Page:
In the 1960s, the White House coined the term “peace offensive” as a euphemism for its war on Vietnam. Today, by “regime change” in Iraq, it means killing Saddam Hussein. The case against him does not hinge upon his breaches of UN resolutions, which have been condoned by most members of the Security Council. His malignancy is to be inferred from the brutality of his dictatorship over his own people. There is a precise word for what parliament will soon debate, and it is not regime change. It is tyrannicide.
The last time that parliament formally approved tyrannicide – indeed, defined it as a duty rather than an option – was in 1649, when the rump parliament had Charles I executed as a tyrant for murdering his own people, committing war crimes and behaving like an absolute dictator. Milton (who served Cromwell in the office of Alastair Campbell) argued that killing a ruler who turns on his own subjects is moral, as well as poetic, justice. Although this cut little ice with the public (who preferred the sentimental royalist spin about Charles the holy martyr), the puritan justification for tyrannicide remains. Who now criticises von Stauffenberg (other than for ineptitude) in his attempt to blow up Hitler, or castigates the Romanians who killed Ceausescu?
But is this just “cruel necessity” – as Cromwell apocryphally muttered over the king in his coffin? Necessity may know no law, but it is the nature of ordered society to find some legal basis for lethal acts, however utilitarian the purpose they serve. Just as we look to domestic courts to find justifications rather than excuses for doctors who turn off life-support machines, so internationally we require precedent or authority for the use of force against an independent and sovereign state.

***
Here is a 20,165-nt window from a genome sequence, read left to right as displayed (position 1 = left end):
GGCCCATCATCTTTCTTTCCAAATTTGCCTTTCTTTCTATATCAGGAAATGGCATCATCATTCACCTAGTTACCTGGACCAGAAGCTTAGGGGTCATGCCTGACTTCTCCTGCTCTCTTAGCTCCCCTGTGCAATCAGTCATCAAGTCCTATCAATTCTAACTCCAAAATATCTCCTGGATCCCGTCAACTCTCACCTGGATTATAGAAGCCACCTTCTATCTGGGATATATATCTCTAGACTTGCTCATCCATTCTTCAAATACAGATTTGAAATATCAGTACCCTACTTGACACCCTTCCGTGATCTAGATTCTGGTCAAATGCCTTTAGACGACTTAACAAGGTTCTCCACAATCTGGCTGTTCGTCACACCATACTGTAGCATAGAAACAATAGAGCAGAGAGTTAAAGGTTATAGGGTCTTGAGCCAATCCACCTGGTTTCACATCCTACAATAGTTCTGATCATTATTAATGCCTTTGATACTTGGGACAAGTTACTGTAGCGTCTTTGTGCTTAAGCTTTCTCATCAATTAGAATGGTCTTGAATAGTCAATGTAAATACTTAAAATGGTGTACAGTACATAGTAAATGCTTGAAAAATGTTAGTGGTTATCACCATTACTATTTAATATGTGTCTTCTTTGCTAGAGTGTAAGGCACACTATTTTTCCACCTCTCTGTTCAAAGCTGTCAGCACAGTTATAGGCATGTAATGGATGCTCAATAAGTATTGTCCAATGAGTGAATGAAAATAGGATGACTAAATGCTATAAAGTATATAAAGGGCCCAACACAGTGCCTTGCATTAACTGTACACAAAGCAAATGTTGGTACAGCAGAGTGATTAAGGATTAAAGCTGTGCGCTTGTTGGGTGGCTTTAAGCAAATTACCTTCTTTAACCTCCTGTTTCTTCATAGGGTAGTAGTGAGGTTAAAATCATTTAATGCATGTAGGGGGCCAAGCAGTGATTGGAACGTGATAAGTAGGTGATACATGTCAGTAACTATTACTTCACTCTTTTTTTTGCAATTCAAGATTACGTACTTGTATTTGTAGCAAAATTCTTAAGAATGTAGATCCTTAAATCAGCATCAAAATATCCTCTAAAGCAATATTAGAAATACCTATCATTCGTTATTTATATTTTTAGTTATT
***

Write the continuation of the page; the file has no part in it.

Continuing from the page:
In Kosovo, despite the absence of any Security Council mandate, Nato discovered in international law a “right of humanitarian intervention”. To justify its attack on Afghanistan in response to 11 September, Washington invoked the right of self-defence, expressly preserved in Article 51 of the UN Charter. If the Security Council does not authorise an attack on Iraq (that is, if Russia or China casts a “superpower veto”), the Bush administration will rely on the so-called right of “anticipatory self-defence” – summed up by the phrase “pre-emptive strike”.
But the problem with legitimacy, as opposed to necessity, is that it requires reference to some principle, or at least to a precedent. The right of humanitarian intervention, for example, can be traced back to British naval operations to end the slave trade. Self-defence, however, has a classic definition, formulated by the US secretary of state Daniel Webster after the British claimed it in justification of their attacks in 1837 on Americans who harboured Canadian rebels. It legitimates only an immediate response to an actual act of aggression; it certainly does not sanction “anticipatory” or “pre-emptive” use of force. In the example commonly given to law students, the US would in 1941 have been entitled to sink the Japanese fleet the moment it was ordered to set sail for Pearl Harbor, but not to strike it “pre-emptively” out of suspicion that the order might be given.